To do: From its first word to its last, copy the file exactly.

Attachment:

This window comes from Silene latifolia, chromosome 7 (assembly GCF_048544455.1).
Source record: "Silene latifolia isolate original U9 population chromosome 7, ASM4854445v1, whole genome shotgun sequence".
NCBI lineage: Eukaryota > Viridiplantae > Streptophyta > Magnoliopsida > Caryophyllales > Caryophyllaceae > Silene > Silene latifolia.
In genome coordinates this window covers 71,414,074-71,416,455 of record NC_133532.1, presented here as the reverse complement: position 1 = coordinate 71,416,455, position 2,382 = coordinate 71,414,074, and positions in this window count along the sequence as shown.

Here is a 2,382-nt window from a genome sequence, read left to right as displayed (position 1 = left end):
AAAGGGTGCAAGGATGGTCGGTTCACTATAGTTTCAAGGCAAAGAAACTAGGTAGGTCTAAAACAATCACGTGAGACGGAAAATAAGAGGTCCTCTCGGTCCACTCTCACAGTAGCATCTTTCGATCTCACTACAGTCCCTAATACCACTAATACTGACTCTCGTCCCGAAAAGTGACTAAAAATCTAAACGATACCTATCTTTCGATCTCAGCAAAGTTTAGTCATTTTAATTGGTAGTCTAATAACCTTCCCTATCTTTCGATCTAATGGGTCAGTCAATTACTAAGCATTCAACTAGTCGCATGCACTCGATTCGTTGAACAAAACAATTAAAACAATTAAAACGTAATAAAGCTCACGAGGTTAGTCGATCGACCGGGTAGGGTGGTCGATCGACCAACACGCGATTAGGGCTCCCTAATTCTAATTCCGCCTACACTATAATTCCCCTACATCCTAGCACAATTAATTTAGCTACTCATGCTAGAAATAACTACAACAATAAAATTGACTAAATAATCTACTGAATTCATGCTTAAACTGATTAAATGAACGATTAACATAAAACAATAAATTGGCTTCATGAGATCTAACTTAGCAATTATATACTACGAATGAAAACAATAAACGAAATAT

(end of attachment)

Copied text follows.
This window comes from Silene latifolia, chromosome 7 (assembly GCF_048544455.1).
Source record: "Silene latifolia isolate original U9 population chromosome 7, ASM4854445v1, whole genome shotgun sequence".
NCBI lineage: Eukaryota > Viridiplantae > Streptophyta > Magnoliopsida > Caryophyllales > Caryophyllaceae > Silene > Silene latifolia.
In genome coordinates this window covers 71,414,074-71,416,455 of record NC_133532.1, presented here as the reverse complement: position 1 = coordinate 71,416,455, position 2,382 = coordinate 71,414,074, and positions in this window count along the sequence as shown.

Here is a 2,382-nt window from a genome sequence, read left to right as displayed (position 1 = left end):
AAAGGGTGCAAGGATGGTCGGTTCACTATAGTTTCAAGGCAAAGAAACTAGGTAGGTCTAAAACAATCACGTGAGACGGAAAATAAGAGGTCCTCTCGGTCCACTCTCACAGTAGCATCTTTCGATCTCACTACAGTCCCTAATACCACTAATACTGACTCTCGTCCCGAAAAGTGACTAAAAATCTAAACGATACCTATCTTTCGATCTCAGCAAAGTTTAGTCATTTTAATTGGTAGTCTAATAACCTTCCCTATCTTTCGATCTAATGGGTCAGTCAATTACTAAGCATTCAACTAGTCGCATGCACTCGATTCGTTGAACAAAACAATTAAAACAATTAAAACGTAATAAAGCTCACGAGGTTAGTCGATCGACCGGGTAGGGTGGTCGATCGACCAACACGCGATTAGGGCTCCCTAATTCTAATTCCGCCTACACTATAATTCCCCTACATCCTAGCACAATTAATTTAGCTACTCATGCTAGAAATAACTACAACAATAAAATTGACTAAATAATCTACTGAATTCATGCTTAAACTGATTAAATGAACGATTAACATAAAACAATAAATTGGCTTCATGAGATCTAACTTAGCAATTATATACTACGAATGAAAACAATAAACGAAATAT